It would be far easier for Gov. J.B. Pritzker to solve this state’s financial problems, something that’s virtually impossible, than its corruption problems.
Illinois Gov. J.B. Pritzker is continuing his war against corruption in government with more super-heated rhetoric denouncing those public officials who are looking out for No. 1 rather than their constituents.
“I am furious watching public officials — some from our own party — betray the public trust. I am disgusted that some people in politics seem to think that the old way of doing politics is the right way of doing politics,” Pritzker told Cook County Democrats this week at a party fund-raiser.
He vowed to lead a campaign against official wrongdoing, first by proposing more stringent rules for lobbyists when the General Assembly meets for three days next week as part of its fall veto session. Next year, Pritzker promised, he’ll propose further unidentified measures to help restore public faith in state government.
The governor was really putting the hay down where the goats could get it. But the governor’s words didn’t appear to have much impact, according to news reports.
“Pritzker’s remarks were ignored by many attendees who chatted to themselves throughout his address in the Grand Ballroom at the Hilton Chicago in the South Loop,” The Chicago Tribune reported.
One can only speculate as to why Pritzker’s audience of Chicago political people were under-whelmed. Perhaps they’ve heard it all before. Perhaps they realize that where there’s a will to be corrupt, there’s a way to be corrupt. Perhaps they’re so in-bred with the notion of business as usual that they feel that a politician who feeds at the public trough is just doing it the way it’s done in Chicago and all of Illinois.
Former state Rep. Louis Arroyo, who resigned from the Illinois House after he was charged with trying to bribe a member of the Illinois Senate, appears to represent that third perspective.
In a stunning lack of self-awareness, Arroyo recently posted on his Facebook page a picture of one person stabbing another person in the back.
It was accompanied by a statement that read, “The most dangerous creature on this Earth is .... a fake friend.”
So who was Arroyo’s fake friend who betrayed him? Is it state Sen. Terry Link, the Waukegan Democrat who allegedly worked with the feds on the Arroyo bribery charge? Is it Democratic House Speaker Michael Madigan, Arroyo’s former House colleague, who vowed a campaign to expel Arroyo if Arroyo did not resign following the bribery charges? Is it all of Arroyo’s former Democratic colleagues who promised to throw Arroyo out of the House as a means of proving their bona fides on the corruption issue to their constituents?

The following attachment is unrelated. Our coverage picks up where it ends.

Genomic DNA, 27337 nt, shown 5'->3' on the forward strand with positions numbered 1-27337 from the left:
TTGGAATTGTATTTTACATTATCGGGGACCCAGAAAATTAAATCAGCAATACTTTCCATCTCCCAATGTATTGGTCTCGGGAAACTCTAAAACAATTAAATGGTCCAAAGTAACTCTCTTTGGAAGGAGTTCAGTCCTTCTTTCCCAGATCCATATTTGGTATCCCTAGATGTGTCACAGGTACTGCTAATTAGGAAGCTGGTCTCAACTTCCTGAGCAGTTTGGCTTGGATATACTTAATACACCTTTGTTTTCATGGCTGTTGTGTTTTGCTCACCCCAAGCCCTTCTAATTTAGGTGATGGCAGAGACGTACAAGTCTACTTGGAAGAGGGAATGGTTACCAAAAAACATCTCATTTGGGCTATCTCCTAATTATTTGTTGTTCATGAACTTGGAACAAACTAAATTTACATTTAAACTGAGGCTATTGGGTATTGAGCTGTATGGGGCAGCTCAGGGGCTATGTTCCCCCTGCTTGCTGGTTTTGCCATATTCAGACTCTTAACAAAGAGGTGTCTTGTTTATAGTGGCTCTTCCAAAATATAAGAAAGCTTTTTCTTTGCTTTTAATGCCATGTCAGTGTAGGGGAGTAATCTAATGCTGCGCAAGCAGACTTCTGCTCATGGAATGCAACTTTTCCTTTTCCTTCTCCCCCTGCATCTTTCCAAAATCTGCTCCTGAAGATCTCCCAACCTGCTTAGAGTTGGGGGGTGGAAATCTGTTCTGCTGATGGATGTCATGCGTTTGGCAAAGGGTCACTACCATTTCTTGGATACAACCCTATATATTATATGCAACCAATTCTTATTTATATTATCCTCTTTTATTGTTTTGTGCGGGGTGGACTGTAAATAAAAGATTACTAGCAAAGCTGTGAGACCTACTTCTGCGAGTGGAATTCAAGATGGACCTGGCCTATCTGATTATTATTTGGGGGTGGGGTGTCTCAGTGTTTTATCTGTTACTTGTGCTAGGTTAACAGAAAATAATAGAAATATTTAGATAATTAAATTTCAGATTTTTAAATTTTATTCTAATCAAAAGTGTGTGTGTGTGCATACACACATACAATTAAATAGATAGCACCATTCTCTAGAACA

Arroyo obviously forgot the late President Harry Truman’s admonition — if you’re involved in politics and you want a friend, get a dog.
Arroyo’s clearly expressed attitude suggests that he thinks it’s a breach of political etiquette for his former associates — his friends, as it were — to have wrongfully separated themselves from him merely because of him being charged in a corruption case.
In other words, he effectively and plaintively states, what did I do? Obviously, nothing that he doesn’t see as part and parcel of the political game.
Arroyo, of course, has yet to be convicted, and he remains innocent in the eyes of the law until he is. But those who read the transcripts of the FBI’s recorded conversation between Arroyo and the member of the Illinois Senate tentatively identified as Link could see what was happening.
It was business as usual in Cook County and Illinois government — you scratch my back, and I’ll scratch yours.
That’s what Pritzker will be facing when and if he seriously tries to make change in this state’s deeply embedded, all-pervasive culture of corruption.
That’s not to say he should not do his best to try. It’s just that he needs to remain aware of just how resistant to change the corrupt status quo is.